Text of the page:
Tear Down the 'Wall of Fame' and Build Up Patient Relations

February 24, 2011

In an attempt to develop a sense of social media, I have a challenge for you and an office re-decorating tip for you this week. Take down your “Wall of Fame.”

In an attempt to develop a sense of social media, I have a challenge for you and an office re-decorating tip for you this week. Take down your “Wall of Fame.”

Take down your diplomas and plaques. Replace them with pictures and memoirs of yourself, family, friends, dog, or whatever. Put some favorite artwork on the wall. Put up some evidence of who you are as a person. These are the accomplishments that matter - the ones that make you human. Like I said recently, they tell a “story” of who you are.

The traditional “wall of fame” boasts only of your professional accomplishments. Not all your accomplishments, but just the doctor stuff: med school, internship, residency, society member plaques, etc.

They say everything about what you are, but say absolutely nothing about who you are.

By replacing these items with more personal effects, you’ll start to tell your patients, just a little bit about who you are. It allows them to connect with you and that’s what forges relationships; not sterile plaques on a wall.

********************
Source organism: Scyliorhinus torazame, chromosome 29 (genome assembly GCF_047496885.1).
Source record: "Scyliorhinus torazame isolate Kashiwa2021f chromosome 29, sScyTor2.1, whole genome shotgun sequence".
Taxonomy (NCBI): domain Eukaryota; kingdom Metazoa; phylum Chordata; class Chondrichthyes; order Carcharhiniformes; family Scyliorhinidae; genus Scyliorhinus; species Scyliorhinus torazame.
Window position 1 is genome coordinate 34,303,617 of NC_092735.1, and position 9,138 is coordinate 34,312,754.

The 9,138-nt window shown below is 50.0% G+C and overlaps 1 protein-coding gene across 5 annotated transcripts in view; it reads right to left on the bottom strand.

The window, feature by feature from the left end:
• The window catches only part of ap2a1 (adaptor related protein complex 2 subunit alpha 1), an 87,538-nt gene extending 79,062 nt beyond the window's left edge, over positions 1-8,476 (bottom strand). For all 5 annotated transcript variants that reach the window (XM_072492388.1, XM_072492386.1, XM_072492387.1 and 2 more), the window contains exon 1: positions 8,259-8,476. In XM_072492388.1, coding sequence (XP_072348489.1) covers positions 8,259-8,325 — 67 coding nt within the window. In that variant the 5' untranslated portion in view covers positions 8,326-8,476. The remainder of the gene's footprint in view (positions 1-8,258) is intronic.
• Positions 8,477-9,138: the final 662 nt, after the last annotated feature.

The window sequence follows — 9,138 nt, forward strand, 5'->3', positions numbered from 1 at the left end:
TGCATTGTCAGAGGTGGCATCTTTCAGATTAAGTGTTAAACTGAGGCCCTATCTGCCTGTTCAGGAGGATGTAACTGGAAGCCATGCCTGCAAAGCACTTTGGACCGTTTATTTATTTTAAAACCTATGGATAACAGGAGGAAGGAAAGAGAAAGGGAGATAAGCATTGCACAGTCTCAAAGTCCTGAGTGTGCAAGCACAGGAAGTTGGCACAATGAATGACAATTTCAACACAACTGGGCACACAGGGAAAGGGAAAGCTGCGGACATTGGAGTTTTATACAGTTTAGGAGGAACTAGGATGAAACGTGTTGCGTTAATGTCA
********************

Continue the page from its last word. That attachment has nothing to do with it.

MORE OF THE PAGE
Let’s try an example:
Q. What does the traditional wall say about you?
A. You are a doctor and have lots of awards, based upon the number of plaques. You must be good.

Now, suppose you hang a picture of you and your kids’ little league on the wall.
Q: What does the little league picture say about you?
A:
1. You have kids
2. You like kids
3. You probably like baseball
4. You were skinnier back then
5. You are a family person
6. You have a balance in your life
7. You believe in exercise
…and so on.

Get the idea? 

Try something similar. I have a friend who hangs model airplanes from his office ceiling. This same doc has artwork replacing some of the dreary tiles in his ceiling.

Give your patients a reason to engage with you and to connect with you. Give up the “ivory tower and great wall” approach. You’ll be surprised how many more of your patients notice you.

Next step: Try a little of the same techniques on your Web page.